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By Dick Leith

A Social heritage of English is the 1st historical past of the English language to make use of the strategies, insights and matters of sociolinguistics. Written in a non-technical approach, it takes under consideration standardization, pidginization, bi- and multilingualism, the problems of language upkeep and language loyalty, and linguistic variation.
This re-creation has been absolutely revised. Additions comprise: * new fabric approximately 'New Englishes' around the world
* a brand new bankruptcy entitled 'A serious Linguistic historical past of English Texts'
* a dialogue of difficulties curious about writing a historical past of English
All phrases and ideas are defined as they're brought, and linguistic examples are selected for his or her accessibility and intelligibility to the final reader.
It might be of curiosity to scholars of Sociolinguistics, English Language, historical past and Cultural reports.

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By Shakespeare’s time this regional variation in the language of printed literature had all but disappeared, although there have been STANDARDISATION AND WRITING 35 isolated examples since and a reemergence in the industrial north of England in the nineteenth century. The establishment of a national literary norm had crucial repercussions for imaginative literature. In medieval England, there could be no sense of a norm for English usage, for reasons already explained above. Once a norm has been established, at least in the written language, it becomes possible to break it for stylistic purposes—in particular, for representing the speech of people from regions far away or belonging to social groups whose language is supposed to have certain clearly identifiable characteristics.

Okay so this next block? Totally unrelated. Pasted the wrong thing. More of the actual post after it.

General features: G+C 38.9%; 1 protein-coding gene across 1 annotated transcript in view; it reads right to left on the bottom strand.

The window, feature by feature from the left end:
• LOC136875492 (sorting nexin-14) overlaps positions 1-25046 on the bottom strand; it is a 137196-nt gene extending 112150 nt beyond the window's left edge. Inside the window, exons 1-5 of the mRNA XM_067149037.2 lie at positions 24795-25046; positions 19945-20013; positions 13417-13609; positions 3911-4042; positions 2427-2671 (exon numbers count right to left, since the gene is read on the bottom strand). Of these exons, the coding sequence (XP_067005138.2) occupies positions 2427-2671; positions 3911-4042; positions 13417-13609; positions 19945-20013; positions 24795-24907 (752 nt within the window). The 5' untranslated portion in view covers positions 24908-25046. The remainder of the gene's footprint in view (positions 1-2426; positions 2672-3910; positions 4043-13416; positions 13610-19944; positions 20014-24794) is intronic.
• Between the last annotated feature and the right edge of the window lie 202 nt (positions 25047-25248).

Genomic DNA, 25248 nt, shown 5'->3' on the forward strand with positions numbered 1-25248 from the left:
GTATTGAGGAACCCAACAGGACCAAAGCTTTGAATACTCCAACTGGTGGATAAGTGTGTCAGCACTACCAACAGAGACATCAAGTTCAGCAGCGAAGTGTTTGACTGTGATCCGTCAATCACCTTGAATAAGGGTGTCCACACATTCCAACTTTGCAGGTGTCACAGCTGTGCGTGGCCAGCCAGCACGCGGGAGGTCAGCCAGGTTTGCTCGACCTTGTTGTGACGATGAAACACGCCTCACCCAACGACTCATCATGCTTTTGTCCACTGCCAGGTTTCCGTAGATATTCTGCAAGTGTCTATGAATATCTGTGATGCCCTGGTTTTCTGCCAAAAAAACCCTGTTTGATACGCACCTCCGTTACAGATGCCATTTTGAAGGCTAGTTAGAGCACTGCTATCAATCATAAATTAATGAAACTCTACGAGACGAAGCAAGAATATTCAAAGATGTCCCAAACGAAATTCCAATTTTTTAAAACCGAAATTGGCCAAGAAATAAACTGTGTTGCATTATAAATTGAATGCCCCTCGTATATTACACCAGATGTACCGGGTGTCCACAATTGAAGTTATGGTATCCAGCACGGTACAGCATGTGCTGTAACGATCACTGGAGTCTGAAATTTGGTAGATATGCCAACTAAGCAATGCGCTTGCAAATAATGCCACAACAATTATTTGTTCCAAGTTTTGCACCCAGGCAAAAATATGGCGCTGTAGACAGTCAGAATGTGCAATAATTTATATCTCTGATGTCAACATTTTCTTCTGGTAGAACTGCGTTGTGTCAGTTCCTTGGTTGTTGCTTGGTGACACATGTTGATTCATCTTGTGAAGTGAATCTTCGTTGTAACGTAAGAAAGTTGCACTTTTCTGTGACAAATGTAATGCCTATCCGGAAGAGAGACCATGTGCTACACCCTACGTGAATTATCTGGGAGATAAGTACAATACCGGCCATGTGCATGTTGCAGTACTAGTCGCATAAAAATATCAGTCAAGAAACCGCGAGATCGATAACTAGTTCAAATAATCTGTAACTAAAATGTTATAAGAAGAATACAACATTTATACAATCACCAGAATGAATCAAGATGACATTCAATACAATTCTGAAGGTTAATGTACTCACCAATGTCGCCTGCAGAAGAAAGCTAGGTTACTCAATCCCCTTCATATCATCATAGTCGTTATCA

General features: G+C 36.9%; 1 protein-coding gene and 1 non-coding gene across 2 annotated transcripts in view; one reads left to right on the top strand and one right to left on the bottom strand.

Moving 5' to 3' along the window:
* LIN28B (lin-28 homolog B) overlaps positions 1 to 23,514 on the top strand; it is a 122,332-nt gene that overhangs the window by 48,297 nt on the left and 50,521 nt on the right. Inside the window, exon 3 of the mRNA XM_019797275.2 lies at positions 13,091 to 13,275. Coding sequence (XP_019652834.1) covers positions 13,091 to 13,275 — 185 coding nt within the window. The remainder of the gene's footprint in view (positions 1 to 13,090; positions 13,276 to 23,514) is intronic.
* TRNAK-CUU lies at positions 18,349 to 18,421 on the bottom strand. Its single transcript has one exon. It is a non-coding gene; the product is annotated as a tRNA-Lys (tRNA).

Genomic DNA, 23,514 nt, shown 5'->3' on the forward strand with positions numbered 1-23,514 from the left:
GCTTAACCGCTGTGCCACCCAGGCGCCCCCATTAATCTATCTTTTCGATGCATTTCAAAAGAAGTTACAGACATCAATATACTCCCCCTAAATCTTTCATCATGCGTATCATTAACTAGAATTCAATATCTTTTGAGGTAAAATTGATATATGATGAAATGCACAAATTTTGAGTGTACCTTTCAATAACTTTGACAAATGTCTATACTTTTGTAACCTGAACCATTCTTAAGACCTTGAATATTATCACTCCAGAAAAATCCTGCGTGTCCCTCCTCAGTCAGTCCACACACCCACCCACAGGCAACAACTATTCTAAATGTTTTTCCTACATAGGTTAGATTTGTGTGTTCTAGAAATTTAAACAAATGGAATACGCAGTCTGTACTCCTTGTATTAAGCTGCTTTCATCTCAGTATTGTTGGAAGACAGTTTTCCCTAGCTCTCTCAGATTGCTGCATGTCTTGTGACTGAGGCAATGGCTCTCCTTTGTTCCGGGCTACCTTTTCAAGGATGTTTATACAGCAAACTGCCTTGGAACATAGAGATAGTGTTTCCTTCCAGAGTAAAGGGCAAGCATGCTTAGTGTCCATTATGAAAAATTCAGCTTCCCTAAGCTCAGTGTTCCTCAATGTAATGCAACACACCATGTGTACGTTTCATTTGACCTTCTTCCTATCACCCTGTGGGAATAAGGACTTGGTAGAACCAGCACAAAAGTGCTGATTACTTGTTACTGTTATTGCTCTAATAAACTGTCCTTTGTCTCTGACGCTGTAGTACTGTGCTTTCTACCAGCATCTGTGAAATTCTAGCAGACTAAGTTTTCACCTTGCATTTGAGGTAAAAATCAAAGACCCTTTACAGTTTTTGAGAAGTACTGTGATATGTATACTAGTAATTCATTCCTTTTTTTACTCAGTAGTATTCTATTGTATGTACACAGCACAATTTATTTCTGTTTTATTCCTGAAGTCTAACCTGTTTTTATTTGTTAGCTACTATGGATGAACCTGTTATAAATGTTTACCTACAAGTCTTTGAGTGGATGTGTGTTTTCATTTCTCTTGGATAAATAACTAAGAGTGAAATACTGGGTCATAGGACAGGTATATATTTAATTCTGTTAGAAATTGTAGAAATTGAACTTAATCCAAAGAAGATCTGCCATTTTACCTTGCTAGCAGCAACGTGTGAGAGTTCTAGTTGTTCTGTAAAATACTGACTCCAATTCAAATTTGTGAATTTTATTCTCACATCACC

Although standardisation, as we saw in chapter one, gives speakers a sense of historicity in relation to their language, many have been led to believe that the socalled standard variety is the language itself. From this comes the unfortunate belief (still aired in newspaper columns) that most people do not speak their own language, or at least do not speak it ‘properly’. Many people are quite unsure whether or not they speak ‘Standard English’, although, as a result of codification, they are quite sure what they are not supposed to say.

We may summarise the scribal writing system by saying that in general, spellings were less consistent, more individual, more subject to variation in space and time, then they were to become in the subsequent period of print and standardisation. But before we go on to discuss the latter, we need to mention two developments in the scribal era which tended towards fixity rather than diversity. The first of these was the establishing of a written norm based on the West Saxon dialect of the tenth and eleventh centuries.

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